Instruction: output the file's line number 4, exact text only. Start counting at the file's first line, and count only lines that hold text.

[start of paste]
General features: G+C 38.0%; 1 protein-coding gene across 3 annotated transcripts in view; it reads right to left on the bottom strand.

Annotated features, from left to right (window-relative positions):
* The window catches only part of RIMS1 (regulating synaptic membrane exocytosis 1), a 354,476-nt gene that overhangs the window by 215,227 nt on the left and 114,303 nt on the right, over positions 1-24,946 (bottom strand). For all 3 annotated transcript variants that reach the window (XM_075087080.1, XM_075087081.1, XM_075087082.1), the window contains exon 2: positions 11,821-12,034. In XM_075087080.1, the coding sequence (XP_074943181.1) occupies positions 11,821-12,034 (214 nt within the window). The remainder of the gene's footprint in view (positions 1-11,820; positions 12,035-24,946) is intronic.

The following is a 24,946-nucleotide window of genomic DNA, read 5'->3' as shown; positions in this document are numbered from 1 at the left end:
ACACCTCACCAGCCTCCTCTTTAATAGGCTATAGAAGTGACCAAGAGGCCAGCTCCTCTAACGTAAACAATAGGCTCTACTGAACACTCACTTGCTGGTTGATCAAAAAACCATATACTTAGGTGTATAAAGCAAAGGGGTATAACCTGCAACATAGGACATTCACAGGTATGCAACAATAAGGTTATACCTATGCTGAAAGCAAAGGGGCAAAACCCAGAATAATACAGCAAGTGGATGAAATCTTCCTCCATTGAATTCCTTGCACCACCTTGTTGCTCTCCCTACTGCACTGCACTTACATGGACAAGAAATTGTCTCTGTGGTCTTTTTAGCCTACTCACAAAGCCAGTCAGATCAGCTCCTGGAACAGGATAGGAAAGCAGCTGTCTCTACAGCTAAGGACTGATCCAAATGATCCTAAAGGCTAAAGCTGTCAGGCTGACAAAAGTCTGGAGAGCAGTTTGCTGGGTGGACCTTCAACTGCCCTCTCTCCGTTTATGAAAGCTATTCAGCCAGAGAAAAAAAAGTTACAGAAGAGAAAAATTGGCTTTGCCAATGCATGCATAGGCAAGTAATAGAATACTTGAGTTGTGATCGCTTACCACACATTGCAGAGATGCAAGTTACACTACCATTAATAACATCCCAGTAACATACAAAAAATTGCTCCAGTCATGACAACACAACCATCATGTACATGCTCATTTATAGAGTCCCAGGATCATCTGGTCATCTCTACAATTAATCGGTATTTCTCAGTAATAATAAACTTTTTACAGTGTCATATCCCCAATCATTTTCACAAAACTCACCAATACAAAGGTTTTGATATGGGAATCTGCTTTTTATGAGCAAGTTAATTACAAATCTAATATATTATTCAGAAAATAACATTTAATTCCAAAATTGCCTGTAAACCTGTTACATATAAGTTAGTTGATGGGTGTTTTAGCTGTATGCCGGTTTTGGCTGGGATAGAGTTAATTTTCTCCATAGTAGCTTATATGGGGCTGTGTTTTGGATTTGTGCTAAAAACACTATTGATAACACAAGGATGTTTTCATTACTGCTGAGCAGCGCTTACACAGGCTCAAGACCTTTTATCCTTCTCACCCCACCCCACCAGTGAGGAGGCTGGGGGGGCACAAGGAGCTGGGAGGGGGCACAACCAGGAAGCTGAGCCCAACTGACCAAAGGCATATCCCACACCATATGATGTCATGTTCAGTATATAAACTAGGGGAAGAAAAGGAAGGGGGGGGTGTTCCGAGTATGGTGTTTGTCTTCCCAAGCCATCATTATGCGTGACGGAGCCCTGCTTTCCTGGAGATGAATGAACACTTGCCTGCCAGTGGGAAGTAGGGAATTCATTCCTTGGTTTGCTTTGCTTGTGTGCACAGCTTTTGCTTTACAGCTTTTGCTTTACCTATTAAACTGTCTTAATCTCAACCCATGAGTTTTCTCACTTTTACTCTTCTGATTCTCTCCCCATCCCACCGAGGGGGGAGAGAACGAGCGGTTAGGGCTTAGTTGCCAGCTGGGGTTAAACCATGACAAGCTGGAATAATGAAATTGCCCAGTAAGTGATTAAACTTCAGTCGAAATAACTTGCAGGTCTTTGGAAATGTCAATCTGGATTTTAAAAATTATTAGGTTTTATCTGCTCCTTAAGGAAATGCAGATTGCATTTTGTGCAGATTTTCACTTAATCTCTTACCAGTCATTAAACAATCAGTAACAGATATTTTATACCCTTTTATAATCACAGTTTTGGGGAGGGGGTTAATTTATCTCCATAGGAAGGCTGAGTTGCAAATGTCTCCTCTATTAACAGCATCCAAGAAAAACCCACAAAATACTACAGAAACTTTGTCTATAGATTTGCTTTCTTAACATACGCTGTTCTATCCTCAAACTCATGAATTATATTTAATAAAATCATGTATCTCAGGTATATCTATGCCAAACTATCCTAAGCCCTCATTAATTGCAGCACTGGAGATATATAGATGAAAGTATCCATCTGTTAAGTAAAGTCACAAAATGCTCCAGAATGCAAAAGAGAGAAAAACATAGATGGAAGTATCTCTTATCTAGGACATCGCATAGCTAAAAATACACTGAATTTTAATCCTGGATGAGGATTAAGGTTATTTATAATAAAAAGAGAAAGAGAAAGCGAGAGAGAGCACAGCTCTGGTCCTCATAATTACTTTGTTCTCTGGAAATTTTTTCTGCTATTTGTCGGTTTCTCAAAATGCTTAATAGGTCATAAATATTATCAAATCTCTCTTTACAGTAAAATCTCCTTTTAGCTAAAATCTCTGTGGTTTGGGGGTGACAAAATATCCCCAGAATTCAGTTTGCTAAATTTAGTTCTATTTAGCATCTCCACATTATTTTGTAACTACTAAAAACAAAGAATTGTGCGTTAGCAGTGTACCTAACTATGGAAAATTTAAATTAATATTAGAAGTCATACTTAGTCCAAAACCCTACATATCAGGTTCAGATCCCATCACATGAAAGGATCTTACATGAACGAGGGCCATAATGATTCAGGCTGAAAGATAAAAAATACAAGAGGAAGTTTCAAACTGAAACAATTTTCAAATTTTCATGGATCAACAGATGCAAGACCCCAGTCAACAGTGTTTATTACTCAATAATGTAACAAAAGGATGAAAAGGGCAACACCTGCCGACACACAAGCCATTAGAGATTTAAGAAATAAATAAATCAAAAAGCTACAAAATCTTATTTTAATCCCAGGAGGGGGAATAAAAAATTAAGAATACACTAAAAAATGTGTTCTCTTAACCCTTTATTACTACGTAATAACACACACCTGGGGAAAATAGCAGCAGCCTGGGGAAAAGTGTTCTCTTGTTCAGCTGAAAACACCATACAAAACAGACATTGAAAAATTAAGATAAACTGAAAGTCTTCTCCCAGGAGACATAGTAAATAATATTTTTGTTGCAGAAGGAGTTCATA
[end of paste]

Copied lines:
The following is a 24,946-nucleotide window of genomic DNA, read 5'->3' as shown; positions in this document are numbered from 1 at the left end: